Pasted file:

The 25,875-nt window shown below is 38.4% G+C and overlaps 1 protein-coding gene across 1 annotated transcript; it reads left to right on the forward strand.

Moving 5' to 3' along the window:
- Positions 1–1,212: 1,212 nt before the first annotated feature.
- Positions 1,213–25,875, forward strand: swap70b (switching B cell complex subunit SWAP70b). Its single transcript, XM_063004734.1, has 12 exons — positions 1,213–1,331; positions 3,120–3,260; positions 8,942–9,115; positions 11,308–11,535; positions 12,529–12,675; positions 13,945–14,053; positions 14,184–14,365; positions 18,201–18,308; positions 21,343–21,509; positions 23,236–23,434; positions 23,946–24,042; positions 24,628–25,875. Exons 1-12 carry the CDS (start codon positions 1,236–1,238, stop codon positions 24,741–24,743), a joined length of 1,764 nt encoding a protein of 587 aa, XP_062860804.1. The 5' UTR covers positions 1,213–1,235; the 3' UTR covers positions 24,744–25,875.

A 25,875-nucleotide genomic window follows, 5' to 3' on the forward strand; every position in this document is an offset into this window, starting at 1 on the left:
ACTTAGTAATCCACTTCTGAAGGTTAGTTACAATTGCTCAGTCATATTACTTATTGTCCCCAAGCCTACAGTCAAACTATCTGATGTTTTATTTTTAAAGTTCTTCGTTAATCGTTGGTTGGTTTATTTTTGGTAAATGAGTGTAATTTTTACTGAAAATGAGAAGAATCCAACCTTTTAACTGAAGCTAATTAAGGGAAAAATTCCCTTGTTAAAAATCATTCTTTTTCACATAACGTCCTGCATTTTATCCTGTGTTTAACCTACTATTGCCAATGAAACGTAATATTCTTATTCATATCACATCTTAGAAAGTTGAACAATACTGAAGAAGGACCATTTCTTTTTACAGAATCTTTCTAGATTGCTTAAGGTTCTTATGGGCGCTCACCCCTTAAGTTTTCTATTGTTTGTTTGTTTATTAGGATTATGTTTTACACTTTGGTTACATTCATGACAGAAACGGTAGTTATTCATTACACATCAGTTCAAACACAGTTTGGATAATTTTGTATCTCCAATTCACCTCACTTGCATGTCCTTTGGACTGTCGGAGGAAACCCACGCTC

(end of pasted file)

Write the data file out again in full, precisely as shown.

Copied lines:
The 25,875-nt window shown below is 38.4% G+C and overlaps 1 protein-coding gene across 1 annotated transcript; it reads left to right on the forward strand.

Moving 5' to 3' along the window:
- Positions 1–1,212: 1,212 nt before the first annotated feature.
- Positions 1,213–25,875, forward strand: swap70b (switching B cell complex subunit SWAP70b). Its single transcript, XM_063004734.1, has 12 exons — positions 1,213–1,331; positions 3,120–3,260; positions 8,942–9,115; positions 11,308–11,535; positions 12,529–12,675; positions 13,945–14,053; positions 14,184–14,365; positions 18,201–18,308; positions 21,343–21,509; positions 23,236–23,434; positions 23,946–24,042; positions 24,628–25,875. Exons 1-12 carry the CDS (start codon positions 1,236–1,238, stop codon positions 24,741–24,743), a joined length of 1,764 nt encoding a protein of 587 aa, XP_062860804.1. The 5' UTR covers positions 1,213–1,235; the 3' UTR covers positions 24,744–25,875.

A 25,875-nucleotide genomic window follows, 5' to 3' on the forward strand; every position in this document is an offset into this window, starting at 1 on the left:
ACTTAGTAATCCACTTCTGAAGGTTAGTTACAATTGCTCAGTCATATTACTTATTGTCCCCAAGCCTACAGTCAAACTATCTGATGTTTTATTTTTAAAGTTCTTCGTTAATCGTTGGTTGGTTTATTTTTGGTAAATGAGTGTAATTTTTACTGAAAATGAGAAGAATCCAACCTTTTAACTGAAGCTAATTAAGGGAAAAATTCCCTTGTTAAAAATCATTCTTTTTCACATAACGTCCTGCATTTTATCCTGTGTTTAACCTACTATTGCCAATGAAACGTAATATTCTTATTCATATCACATCTTAGAAAGTTGAACAATACTGAAGAAGGACCATTTCTTTTTACAGAATCTTTCTAGATTGCTTAAGGTTCTTATGGGCGCTCACCCCTTAAGTTTTCTATTGTTTGTTTGTTTATTAGGATTATGTTTTACACTTTGGTTACATTCATGACAGAAACGGTAGTTATTCATTACACATCAGTTCAAACACAGTTTGGATAATTTTGTATCTCCAATTCACCTCACTTGCATGTCCTTTGGACTGTCGGAGGAAACCCACGCTC